The result, while hardly unexpected, marked Trump’s latest reprimand in a primary season that has largely gone well for him – but in which the gubernatorial races have been a stark exception. Earlier this year, it was Georgia Governor Brian Kemp who humiliated the Trump-endorsed candidate, and Idaho Governor Brad Little who beat his Trump-endorsed opponent. In Nebraska’s gubernatorial primary, incumbent Gov. Pete Ricketts’ political machine kept longtime Trump ally Charles Herbster from advancing.

These primaries have laid bare one of the few limits of Trump’s grip on the GOP – and a reminder that Trump is not the only Republican to attract the party. And going forward, Sununu is in a position to act as a thorn in Trump’s side. Unlike the governor of Nebraska or Idaho, he sits in the nation’s first presidential primary state, where Trump will seek support again in 2024 if, as expected, he runs for president.

Trump might have been better off not holding the gubernatorial election entirely. Incumbent governors seem to have particular appeal to primary voters — better able than House members or lower-level officials to cultivate brands that help them counter certain national party tendencies.

With Sununu’s primary victory — and Democratic Rhode Island Governor Dan McKee winning the same night — all 28 incumbent governors seeking re-election this year have won their primaries.

The 8 week pivot

The problem for Republicans now that the primary season is over isn’t just that they’re saddled with several less than ideal candidates. It’s that these candidates have so little time to change course before the general election.

Mail-in ballots for the general election have already been mailed to voters in North Carolina. Other states are lining up to do the same, and Election Day is only eight weeks away.

That’s not much time for Republicans to execute the classic pivot of party-base appeals to less strident pitches aimed at more moderate audiences in the general election; they are already cleaning up their campaign websites of their positions on abortion and putting their women in front of the cameras to soften their images.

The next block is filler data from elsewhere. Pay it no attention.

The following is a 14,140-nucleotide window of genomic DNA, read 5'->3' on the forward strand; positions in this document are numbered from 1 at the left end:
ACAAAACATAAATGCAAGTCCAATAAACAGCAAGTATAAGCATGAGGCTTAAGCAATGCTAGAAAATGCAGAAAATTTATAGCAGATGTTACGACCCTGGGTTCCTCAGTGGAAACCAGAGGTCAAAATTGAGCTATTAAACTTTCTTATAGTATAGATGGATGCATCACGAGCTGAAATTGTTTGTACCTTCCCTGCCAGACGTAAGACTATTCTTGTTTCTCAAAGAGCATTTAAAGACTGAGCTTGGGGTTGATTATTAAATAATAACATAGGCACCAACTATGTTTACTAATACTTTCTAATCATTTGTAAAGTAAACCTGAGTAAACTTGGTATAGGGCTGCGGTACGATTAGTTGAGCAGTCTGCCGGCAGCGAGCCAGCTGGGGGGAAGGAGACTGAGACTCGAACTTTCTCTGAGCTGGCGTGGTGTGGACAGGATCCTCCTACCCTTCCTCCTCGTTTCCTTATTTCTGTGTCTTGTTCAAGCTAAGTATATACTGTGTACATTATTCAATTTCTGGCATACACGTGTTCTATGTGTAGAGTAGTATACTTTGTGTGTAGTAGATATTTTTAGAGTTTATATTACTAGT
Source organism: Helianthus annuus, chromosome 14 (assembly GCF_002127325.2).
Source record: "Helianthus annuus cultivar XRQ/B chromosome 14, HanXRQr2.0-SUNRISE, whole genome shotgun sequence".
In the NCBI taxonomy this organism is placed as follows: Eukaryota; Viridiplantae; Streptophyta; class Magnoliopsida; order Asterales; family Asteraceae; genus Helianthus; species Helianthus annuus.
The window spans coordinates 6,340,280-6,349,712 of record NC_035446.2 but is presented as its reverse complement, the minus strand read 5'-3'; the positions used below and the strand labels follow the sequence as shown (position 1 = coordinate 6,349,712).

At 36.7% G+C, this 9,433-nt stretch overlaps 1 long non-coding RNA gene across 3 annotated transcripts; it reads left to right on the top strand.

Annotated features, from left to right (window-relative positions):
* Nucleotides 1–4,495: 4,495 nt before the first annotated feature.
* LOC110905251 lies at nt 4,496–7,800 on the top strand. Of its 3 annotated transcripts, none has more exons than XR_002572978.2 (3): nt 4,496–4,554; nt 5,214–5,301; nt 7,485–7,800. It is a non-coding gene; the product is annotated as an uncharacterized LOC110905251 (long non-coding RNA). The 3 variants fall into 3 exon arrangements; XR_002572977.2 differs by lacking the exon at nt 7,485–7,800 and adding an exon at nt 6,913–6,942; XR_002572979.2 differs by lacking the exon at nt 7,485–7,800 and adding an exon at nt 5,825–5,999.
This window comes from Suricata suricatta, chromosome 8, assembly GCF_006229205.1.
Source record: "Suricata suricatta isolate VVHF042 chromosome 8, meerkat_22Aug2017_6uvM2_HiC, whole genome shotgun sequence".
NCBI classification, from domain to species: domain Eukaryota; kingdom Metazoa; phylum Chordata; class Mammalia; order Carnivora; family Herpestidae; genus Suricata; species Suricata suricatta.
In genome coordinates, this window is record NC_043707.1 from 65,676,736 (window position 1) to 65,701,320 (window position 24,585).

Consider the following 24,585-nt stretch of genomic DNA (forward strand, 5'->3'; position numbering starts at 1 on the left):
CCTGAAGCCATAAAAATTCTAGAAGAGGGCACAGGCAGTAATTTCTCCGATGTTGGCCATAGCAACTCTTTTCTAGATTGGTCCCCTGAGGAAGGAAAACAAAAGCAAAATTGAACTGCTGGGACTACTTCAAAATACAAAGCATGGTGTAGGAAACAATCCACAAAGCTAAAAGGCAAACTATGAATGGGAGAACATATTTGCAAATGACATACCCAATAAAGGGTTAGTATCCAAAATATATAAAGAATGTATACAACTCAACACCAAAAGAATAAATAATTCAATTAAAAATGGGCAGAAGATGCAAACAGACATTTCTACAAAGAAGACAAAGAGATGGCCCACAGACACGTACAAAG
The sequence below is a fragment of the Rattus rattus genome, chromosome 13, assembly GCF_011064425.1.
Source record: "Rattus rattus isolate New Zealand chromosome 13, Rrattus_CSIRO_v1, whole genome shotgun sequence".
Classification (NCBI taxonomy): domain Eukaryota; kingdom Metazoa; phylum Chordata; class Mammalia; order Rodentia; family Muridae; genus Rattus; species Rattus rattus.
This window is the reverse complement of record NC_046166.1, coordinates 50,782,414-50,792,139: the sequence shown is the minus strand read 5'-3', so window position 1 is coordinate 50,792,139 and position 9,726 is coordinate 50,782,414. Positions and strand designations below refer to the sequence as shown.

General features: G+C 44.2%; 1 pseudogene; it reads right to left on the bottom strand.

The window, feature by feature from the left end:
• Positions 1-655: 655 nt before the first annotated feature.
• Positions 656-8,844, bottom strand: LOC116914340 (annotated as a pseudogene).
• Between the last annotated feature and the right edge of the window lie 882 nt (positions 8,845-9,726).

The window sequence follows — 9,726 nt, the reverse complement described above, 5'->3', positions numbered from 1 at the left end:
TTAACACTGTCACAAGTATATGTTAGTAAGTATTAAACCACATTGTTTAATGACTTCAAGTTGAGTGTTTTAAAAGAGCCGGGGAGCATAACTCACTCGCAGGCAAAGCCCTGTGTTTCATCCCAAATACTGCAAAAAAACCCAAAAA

And then there is the short time to raise funds. In New Hampshire, Bolduc said he had about $84,000 in cash at the end of August. Hassan was sitting on over $7 million.

“New Hampshire’s late primary is a real problem when it comes to picking incumbents,” said Jeff Grappone, a Republican strategist and former adviser to several New Hampshire Republicans, including former Sen. Kelly Ayotte.

“The deadline is very short… It doesn’t give the non-incumbents much of a lead.”

Surprise: a criminal conviction remains a problem

Since the Access Hollywood tape, old ideas about the importance of a scandal have mostly faded away.

But in Delaware on Tuesday, a throwback: The Democratic state auditor lost his primary after being found guilty of official misconduct and a conflict of interest while in office, for offenses resulting from hiring of his daughter.

It wasn’t exactly Watergate, and the outcome was not a foregone conclusion.

The prosecution of the hearer, Kathy McGuiness, was “very aggressive,” Bob Byrd, a former Democratic state representative from Delaware, said in an interview. “I think this one was overdone…many politicians hired their kids.”

But it was a criminal conviction nonetheless, and Delaware voters punished McGuiness for it.

When the state’s Democratic Party backed its primary opponent, Lydia York, state party chair Betsy Maron told Delaware reporters it was an opportunity to “get rid of theater policy that has kept the incumbent center stage for all the wrong reasons.”